Soft Money
6

  • Jel
  • Anticon
  • 2006-02-20

Jefferey Logan aka Jel, full-time producer, is part of the Anticon commune and label famed for their socio-political consciousness, and renowned for their use of the thesaurus and their fear of the Wu-Tang Clan. Soft Money is Jel’s first full length studio album, and sees the full time producer cutting his hours to have a dip at rapping aided and abetted by guest emcees Oddnosdam and Wise Intelligent, to create a curious mixture of finely tuned hip hop, noir trip hop and leftfield big beat electronica. So in keeping with tradition when we get a full-time producer making his first solo album the question we ask is, er, can he take the rap?

Jel manages to find sounds and samples that add real spice.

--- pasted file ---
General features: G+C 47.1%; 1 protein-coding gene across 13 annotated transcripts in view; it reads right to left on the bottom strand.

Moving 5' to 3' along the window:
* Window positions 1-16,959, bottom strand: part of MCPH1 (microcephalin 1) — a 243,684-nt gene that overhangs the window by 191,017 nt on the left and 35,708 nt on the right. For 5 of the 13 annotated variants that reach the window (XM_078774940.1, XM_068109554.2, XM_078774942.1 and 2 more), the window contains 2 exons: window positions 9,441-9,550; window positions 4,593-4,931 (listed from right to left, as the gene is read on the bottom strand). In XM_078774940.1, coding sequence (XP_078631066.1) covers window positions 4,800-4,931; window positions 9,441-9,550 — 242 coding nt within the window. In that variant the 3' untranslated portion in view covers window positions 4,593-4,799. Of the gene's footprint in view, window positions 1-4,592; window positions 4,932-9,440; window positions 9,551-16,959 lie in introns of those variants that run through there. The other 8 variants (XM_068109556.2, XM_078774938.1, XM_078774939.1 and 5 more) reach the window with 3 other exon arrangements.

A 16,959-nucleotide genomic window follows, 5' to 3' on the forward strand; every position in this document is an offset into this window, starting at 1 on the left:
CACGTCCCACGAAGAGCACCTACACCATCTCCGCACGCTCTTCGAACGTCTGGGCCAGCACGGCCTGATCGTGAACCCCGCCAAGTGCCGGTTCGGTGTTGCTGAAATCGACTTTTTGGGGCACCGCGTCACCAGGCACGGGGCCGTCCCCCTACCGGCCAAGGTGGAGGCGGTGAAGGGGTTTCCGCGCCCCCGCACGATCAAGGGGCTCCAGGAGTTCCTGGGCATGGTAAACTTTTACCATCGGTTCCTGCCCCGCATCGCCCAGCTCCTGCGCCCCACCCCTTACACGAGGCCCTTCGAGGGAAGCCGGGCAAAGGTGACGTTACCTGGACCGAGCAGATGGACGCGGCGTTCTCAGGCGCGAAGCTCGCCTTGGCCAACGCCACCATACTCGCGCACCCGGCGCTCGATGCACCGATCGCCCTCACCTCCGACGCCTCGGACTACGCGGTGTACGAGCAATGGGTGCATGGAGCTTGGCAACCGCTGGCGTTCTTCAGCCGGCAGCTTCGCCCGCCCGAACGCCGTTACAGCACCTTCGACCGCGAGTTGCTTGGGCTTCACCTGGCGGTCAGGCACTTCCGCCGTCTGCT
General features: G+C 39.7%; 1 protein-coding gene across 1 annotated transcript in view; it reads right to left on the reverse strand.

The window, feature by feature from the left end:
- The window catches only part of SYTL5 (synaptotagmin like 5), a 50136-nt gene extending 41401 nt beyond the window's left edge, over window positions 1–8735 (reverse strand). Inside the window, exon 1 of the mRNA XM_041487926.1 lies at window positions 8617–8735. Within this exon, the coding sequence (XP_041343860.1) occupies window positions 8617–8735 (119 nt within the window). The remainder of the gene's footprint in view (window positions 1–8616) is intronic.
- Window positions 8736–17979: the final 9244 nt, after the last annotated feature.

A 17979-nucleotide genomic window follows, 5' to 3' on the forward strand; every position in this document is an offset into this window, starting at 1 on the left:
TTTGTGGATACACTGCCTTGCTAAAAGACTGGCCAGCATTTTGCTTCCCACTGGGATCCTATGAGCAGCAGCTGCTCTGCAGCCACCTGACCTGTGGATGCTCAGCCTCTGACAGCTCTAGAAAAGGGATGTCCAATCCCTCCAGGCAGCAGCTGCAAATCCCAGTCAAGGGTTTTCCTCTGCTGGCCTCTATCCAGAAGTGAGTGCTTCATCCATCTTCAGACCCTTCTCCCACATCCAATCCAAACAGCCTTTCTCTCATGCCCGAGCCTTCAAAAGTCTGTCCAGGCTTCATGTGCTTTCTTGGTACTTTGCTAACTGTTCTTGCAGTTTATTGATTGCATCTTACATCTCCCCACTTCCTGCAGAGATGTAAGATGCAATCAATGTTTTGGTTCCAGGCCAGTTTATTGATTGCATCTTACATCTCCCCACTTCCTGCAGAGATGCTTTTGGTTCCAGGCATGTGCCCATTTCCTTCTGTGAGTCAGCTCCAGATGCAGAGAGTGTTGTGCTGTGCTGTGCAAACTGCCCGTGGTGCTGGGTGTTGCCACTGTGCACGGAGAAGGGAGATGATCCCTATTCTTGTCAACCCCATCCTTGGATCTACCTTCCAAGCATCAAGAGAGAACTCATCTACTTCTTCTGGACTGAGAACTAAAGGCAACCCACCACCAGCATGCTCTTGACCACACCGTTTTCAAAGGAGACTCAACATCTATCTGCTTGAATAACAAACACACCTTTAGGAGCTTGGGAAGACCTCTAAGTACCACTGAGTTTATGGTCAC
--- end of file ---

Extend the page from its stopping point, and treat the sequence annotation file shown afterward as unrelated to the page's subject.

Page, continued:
The feel to this album is that this is no conscious decision for Jel to start emceeing, his contributions with the mic are short and scattered — he fills in where he needs to and lets the guest emcees mingle at the beats table should they desire. Album opener “To a buy a car” drops in with sum booming key boards and a syncopated splaying drum machine evoking the current vogue in sum hip hop quarters for straight up spare beats of the late eighties. This is Jel’s strength. Combining his penchant of organic early technology and drum machines — he made a mini-album in 2002, “10 Seconds”, solely with an SP-1200 — with live drumming Jel updates the some times rah ta ta tat of mid-eighties hip hop naturally making it tighter and more dynamic but also sinewing between the two sounds sometimes several times within the space of an individual song. As it is with his beats Jel’s flow is uncomplicated in general and doesn’t aim for speed or any rigorous verbal dexterity. Having said that it sounds good. Whether, it’s an ode to his productions skills — the micing of these vocals, slightly muddied, slightly distant — or simply being careful with what you got Jel manages to avoid wet pants and a red face, as he instructs us “not to buy this product because we don’t need it, if this picture wasn’t pretty then you wouldn’t see it”. Fair enough, it wouldn’t be Anticon if there weren’t some shout out to anti-commercialism, yet there is at times a failure to realise that people like ‘pretty pictures’ regardless of what their made up of and that stands lyrically as well; and this is where the pop goes flat. On later songs in the album such as “WMD” where Nosdam quips anti-Bush/capitalism buzzwords “we dumb to see whats happenin with George W Bush and his corporate American cabinet/they wage war the sacrificing of the poor”, lyrically the songs fail to go past sub-standard sloganeering and lack the substantial intrigue to keep us afloat.